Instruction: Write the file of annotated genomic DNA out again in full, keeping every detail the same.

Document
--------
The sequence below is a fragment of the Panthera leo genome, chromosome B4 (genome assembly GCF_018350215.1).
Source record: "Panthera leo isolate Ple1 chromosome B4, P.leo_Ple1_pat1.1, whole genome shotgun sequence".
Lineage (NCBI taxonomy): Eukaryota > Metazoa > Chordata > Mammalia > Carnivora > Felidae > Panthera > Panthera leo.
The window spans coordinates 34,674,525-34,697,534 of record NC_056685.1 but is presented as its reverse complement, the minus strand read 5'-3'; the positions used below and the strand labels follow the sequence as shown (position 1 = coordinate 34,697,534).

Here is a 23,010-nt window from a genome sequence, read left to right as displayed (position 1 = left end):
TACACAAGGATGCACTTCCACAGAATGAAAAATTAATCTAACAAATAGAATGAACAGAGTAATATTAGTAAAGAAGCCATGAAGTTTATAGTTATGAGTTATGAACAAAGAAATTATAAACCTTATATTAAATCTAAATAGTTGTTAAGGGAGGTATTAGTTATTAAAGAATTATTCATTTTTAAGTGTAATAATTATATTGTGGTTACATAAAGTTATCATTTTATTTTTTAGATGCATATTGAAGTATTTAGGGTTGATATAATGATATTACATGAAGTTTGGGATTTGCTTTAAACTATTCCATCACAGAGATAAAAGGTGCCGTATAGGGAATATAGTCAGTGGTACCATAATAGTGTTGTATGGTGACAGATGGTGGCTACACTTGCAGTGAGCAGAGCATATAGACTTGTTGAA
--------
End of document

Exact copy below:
The sequence below is a fragment of the Panthera leo genome, chromosome B4 (genome assembly GCF_018350215.1).
Source record: "Panthera leo isolate Ple1 chromosome B4, P.leo_Ple1_pat1.1, whole genome shotgun sequence".
Lineage (NCBI taxonomy): Eukaryota > Metazoa > Chordata > Mammalia > Carnivora > Felidae > Panthera > Panthera leo.
The window spans coordinates 34,674,525-34,697,534 of record NC_056685.1 but is presented as its reverse complement, the minus strand read 5'-3'; the positions used below and the strand labels follow the sequence as shown (position 1 = coordinate 34,697,534).

Here is a 23,010-nt window from a genome sequence, read left to right as displayed (position 1 = left end):
TACACAAGGATGCACTTCCACAGAATGAAAAATTAATCTAACAAATAGAATGAACAGAGTAATATTAGTAAAGAAGCCATGAAGTTTATAGTTATGAGTTATGAACAAAGAAATTATAAACCTTATATTAAATCTAAATAGTTGTTAAGGGAGGTATTAGTTATTAAAGAATTATTCATTTTTAAGTGTAATAATTATATTGTGGTTACATAAAGTTATCATTTTATTTTTTAGATGCATATTGAAGTATTTAGGGTTGATATAATGATATTACATGAAGTTTGGGATTTGCTTTAAACTATTCCATCACAGAGATAAAAGGTGCCGTATAGGGAATATAGTCAGTGGTACCATAATAGTGTTGTATGGTGACAGATGGTGGCTACACTTGCAGTGAGCAGAGCATATAGACTTGTTGAA